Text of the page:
Don’t say we never bring you happy news here at Above the Law. Yesterday, for example, we extended congratulations to the 2014 Skadden Fellows, 28 graduating law students and judicial clerks who just landed prestigious public interest fellowships.
Today we are pleased to present to you the 2014 Bristow Fellows. As we’re previously explained, the holders of these one-year fellowships in the U.S. Solicitor General’s Office get to work on cases pending before the Supreme Court, some of the most fascinating and important matters in all the land.
Bristow Fellowships, awarded to recent law school graduates with outstanding academic records and top clerkships, are generally regarded as second only to Supreme Court clerkships in prestige (and often lead to SCOTUS clerkships as well). You can read more about the Bristow Fellowship, including the job responsibilities and application process, on the Justice Department website.
Who are the newest Bristow Fellows? Where did they graduate from law school, and for whom did they clerk? Inquiring minds want to know….
I remember riding home one evening with Justice Lewis Powell, whom I was serving as a law clerk. I was pumped over a vote he had cast that day, and I expected him to share my excitement. He responded that he considered himself fortunate if only 48 percent of the legitimate points to be made were on the other side.
* Amanda Bynes is deemed mentally competent to stand trial. I’d seek a second opinion. [TMZ]
* Male bosses are more popular than female bosses according to Gallup. This probably reveals persistent chauvinism in the workplace, but given Gallup’s track record the last couple of elections, female bosses may well be beloved. [The Careerist]
* Competing construction experts tussle over the proper way to build a parking garage. The correct answer is: in a way that doesn’t fall down. [The Expert Institute]
* Jay Edelson and Chandler Givens offer their second installment addressing how to fix the legal profession. This time the target is the law school model. Join the revolution! [Legal Solutions Blog / Thomson Reuters]
* Here’s Corporette’s Suit of the Week! [Corporette]
* If you’re representing a defense contractor, it’s a lot easier to export their wares these days. But the system isn’t fully reformed yet. [Breaking Defense]
* For those who missed (or only followed along on Twitter) the Fed Soc debate between Professor Randy Barnett and Judge J. Harvie Wilkinson on whether judges are too deferential to legislatures, the full video is available after the jump. [Volokh Conspiracy]
This past Wednesday, Judge Richard Posner of the U.S. Court of Appeals for the Seventh Circuit delivered the Madison Lecture on Judicial Engagement at Columbia Law School. The lecture series, sponsored by the CLS chapter of the Federalist Society, brings distinguished jurists to Columbia to discuss topics relevant to the federal judiciary and the administration of justice.
(Perhaps we should put “at” Columbia Law in quotation marks; Judge Posner actually appeared via video conference. That shouldn’t surprise, coming from a judge who lists The Matrix as one of his favorite films.)
In his talk, entitled “How I Interpret Statutes and the Constitution,” Judge Posner was his usual candid self. He offered commentary on two recent books about statutory and constitutional interpretation — books that he’s not a fan of.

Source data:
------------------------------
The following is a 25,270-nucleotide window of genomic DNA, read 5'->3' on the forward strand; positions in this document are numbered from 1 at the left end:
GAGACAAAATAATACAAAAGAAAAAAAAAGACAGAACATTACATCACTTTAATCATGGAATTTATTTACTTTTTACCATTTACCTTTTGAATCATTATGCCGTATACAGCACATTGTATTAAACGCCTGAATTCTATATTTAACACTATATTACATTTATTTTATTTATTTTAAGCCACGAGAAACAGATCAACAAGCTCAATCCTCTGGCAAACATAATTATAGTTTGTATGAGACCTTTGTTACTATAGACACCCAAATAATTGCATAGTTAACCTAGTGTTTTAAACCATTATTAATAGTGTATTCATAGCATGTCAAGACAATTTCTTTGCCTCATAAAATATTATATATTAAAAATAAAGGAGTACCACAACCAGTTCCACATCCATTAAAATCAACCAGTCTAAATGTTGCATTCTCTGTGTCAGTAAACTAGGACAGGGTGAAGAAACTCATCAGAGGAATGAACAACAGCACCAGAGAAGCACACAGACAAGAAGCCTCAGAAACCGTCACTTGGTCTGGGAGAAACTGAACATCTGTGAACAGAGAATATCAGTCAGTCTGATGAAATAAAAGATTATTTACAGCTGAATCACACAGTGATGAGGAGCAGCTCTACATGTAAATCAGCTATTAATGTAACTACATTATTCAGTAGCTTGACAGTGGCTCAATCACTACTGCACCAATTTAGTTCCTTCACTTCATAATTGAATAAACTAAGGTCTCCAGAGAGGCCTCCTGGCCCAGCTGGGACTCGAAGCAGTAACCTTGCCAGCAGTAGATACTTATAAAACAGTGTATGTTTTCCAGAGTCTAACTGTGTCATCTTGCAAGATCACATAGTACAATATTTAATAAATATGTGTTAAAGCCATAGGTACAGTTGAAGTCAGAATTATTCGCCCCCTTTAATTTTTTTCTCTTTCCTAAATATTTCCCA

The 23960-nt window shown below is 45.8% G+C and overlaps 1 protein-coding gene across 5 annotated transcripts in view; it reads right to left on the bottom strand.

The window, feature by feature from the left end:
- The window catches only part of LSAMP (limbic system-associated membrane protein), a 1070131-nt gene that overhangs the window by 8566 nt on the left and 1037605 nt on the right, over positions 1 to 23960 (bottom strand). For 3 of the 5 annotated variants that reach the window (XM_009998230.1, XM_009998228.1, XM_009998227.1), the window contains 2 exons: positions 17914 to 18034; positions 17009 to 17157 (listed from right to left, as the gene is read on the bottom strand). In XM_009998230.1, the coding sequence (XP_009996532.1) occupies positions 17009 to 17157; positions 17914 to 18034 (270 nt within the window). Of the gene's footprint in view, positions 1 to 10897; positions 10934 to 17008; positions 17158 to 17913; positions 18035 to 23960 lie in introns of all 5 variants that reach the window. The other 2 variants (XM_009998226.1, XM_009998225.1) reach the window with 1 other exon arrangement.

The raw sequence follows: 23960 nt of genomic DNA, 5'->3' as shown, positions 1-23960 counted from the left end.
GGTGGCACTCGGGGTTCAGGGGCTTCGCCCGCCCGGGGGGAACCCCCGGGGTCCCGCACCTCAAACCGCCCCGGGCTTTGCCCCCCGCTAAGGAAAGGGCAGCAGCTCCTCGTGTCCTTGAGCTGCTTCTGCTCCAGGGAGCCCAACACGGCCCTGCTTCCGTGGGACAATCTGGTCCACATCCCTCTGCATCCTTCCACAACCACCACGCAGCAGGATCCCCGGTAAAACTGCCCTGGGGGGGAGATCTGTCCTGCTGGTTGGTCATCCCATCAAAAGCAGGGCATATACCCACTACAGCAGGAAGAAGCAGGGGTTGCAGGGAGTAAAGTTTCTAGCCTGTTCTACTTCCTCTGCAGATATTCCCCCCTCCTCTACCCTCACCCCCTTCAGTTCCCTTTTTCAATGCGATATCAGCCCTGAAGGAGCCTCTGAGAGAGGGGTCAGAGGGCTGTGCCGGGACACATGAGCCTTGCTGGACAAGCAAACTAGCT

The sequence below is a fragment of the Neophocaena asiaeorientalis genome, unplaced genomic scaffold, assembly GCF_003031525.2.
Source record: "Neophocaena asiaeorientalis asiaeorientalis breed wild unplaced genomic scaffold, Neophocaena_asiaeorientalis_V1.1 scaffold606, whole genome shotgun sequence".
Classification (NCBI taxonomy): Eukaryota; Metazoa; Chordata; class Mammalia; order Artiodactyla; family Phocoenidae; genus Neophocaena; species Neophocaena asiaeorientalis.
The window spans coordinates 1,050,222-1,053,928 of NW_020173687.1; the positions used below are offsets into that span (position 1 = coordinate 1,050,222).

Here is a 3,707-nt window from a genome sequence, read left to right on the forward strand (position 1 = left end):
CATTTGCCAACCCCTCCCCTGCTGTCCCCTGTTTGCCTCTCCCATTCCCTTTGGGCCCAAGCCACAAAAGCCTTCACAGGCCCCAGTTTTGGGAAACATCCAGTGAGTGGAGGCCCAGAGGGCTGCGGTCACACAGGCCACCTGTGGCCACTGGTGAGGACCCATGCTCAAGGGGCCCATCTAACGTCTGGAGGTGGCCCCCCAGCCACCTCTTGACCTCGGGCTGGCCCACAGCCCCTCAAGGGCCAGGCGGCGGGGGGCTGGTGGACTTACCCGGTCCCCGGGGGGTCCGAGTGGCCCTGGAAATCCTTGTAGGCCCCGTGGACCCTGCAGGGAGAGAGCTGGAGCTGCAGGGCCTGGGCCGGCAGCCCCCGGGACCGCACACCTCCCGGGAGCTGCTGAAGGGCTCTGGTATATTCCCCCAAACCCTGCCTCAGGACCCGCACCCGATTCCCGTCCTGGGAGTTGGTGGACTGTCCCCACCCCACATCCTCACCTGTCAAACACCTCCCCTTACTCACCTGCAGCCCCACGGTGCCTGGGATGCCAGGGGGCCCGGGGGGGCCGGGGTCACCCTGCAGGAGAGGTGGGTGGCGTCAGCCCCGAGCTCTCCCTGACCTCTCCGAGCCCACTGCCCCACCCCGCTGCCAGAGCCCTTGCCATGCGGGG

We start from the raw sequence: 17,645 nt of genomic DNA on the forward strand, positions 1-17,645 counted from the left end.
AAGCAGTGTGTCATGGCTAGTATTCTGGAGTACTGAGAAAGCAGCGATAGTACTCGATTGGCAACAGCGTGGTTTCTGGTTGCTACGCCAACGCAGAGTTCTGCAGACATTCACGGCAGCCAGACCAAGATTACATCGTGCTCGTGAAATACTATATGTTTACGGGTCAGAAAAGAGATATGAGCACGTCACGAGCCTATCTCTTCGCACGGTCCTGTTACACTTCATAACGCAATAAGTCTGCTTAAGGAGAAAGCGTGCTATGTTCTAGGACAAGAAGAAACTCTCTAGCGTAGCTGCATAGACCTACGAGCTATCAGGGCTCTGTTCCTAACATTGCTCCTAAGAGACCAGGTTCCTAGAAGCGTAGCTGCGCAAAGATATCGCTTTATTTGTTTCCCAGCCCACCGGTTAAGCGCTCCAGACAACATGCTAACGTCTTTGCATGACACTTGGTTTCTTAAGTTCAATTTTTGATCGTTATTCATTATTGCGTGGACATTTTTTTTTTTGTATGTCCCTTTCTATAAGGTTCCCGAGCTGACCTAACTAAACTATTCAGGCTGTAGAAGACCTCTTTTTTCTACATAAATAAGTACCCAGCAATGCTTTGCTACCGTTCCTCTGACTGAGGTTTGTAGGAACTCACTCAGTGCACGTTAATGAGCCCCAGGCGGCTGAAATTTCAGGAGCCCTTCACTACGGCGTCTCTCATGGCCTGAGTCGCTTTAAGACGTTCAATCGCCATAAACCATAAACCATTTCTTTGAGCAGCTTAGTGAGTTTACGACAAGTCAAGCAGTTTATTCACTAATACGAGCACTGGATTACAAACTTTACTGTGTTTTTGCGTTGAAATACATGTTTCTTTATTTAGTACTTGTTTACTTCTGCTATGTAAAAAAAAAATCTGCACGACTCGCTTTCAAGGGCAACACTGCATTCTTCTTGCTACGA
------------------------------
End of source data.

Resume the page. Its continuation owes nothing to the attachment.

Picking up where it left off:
Congratulations to the 2012 Bristow Fellows, who learned of their selection earlier this month. These one-year fellowships in the U.S. Solicitor General’s Office, awarded to recent law school graduates with outstanding academic records and top clerkships, are generally regarded as second only to Supreme Court clerkships in prestige (and often lead to SCOTUS clerkships as well). You can read more about the Bristow Fellowship, including the job responsibilities and application process, on the Justice Department website.
Let’s take a look at the next crop of Bristow Fellows. Which law schools did they graduate from, and for whom did they clerk?
Also: over the past three years, which law schools and judges have minted the most Bristow Fellows?
At the Federalist Society festivities: Ryan Bounds, Deputy Assistant Attorney General in the Office of Legal Policy; Deputy Associate Attorney General John O’Quinn; and Susanna Dokupil, Assistant Solicitor General for the Office of the Attorney General of Texas.
Last week, the Federalist Society celebrated its 25th anniversary, with a black-tie gala at Union Station. The official ATL report, by Laurie Lin, is available here; the account of the Washington Post appears here (via the WSJ Law Blog).
Since we were there also, we figured we might as well add our two cents. Some random tidbits about the evening, along with a few more photos, after the jump.
Not too long ago, we said we had a “gut feeling” that some Supreme Court clerk hiring was going on (despite the Court being in recess). We were right.
Meet Porter Wilkinson. And don’t hate her because she’s beautiful. Or brilliant. Or rich. Or the daughter of a top feeder judge and frequent Supreme Court short-lister, Judge J. Harvie Wilkinson (4th Cir.).
Or, for that matter, a future Supreme Court clerk. We hear that Judge Wilkinson’s daughter — yes, Porter is a girl’s name, if you’re a WASP — just landed an October Term 2008 clerkship with Chief Justice John Roberts. Congratulations, Porter!
Not surprisingly, we hear that the young Ms. Wilkinson is fairly conservative — in case you couldn’t have guessed that from the fact that she’s currently clerking for Judge Brett Kavanaugh (D.C. Cir.) (alongside the lovely, and recently married, Zina Gelman).
And where did we hear about Porter’s politics? From Judge Wilkinson himself!
In late July, we attended the excellent national convention of the American Constitution Society, in Washington, DC. Judge Wilkinson was on one of the panels. In thanking the ACS for inviting him, he noted that his son is a member of the liberal organization — but that he’s balanced out by his sister Porter, a card-carrying member of the Federalist Society. We bet the Wilkinsons must have interesting dinner table conversations.